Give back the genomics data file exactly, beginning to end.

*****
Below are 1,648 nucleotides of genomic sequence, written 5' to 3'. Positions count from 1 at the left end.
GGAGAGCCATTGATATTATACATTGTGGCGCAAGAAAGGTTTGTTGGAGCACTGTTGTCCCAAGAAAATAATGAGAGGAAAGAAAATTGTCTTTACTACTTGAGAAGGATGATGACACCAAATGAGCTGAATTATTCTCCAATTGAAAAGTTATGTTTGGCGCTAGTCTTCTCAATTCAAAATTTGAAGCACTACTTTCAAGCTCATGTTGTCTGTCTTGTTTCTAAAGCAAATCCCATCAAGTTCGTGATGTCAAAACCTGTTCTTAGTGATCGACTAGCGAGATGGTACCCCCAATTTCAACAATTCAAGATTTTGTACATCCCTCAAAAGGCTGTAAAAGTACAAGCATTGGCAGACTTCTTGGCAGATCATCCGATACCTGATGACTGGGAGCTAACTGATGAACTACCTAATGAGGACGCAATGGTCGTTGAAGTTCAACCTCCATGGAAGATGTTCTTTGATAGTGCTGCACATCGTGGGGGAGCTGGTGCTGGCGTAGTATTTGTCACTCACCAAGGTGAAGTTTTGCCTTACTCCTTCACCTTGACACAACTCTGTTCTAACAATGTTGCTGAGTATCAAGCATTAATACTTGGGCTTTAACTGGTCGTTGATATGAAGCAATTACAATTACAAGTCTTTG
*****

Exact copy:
Below are 1,648 nucleotides of genomic sequence, written 5' to 3'. Positions count from 1 at the left end.
GGAGAGCCATTGATATTATACATTGTGGCGCAAGAAAGGTTTGTTGGAGCACTGTTGTCCCAAGAAAATAATGAGAGGAAAGAAAATTGTCTTTACTACTTGAGAAGGATGATGACACCAAATGAGCTGAATTATTCTCCAATTGAAAAGTTATGTTTGGCGCTAGTCTTCTCAATTCAAAATTTGAAGCACTACTTTCAAGCTCATGTTGTCTGTCTTGTTTCTAAAGCAAATCCCATCAAGTTCGTGATGTCAAAACCTGTTCTTAGTGATCGACTAGCGAGATGGTACCCCCAATTTCAACAATTCAAGATTTTGTACATCCCTCAAAAGGCTGTAAAAGTACAAGCATTGGCAGACTTCTTGGCAGATCATCCGATACCTGATGACTGGGAGCTAACTGATGAACTACCTAATGAGGACGCAATGGTCGTTGAAGTTCAACCTCCATGGAAGATGTTCTTTGATAGTGCTGCACATCGTGGGGGAGCTGGTGCTGGCGTAGTATTTGTCACTCACCAAGGTGAAGTTTTGCCTTACTCCTTCACCTTGACACAACTCTGTTCTAACAATGTTGCTGAGTATCAAGCATTAATACTTGGGCTTTAACTGGTCGTTGATATGAAGCAATTACAATTACAAGTCTTTG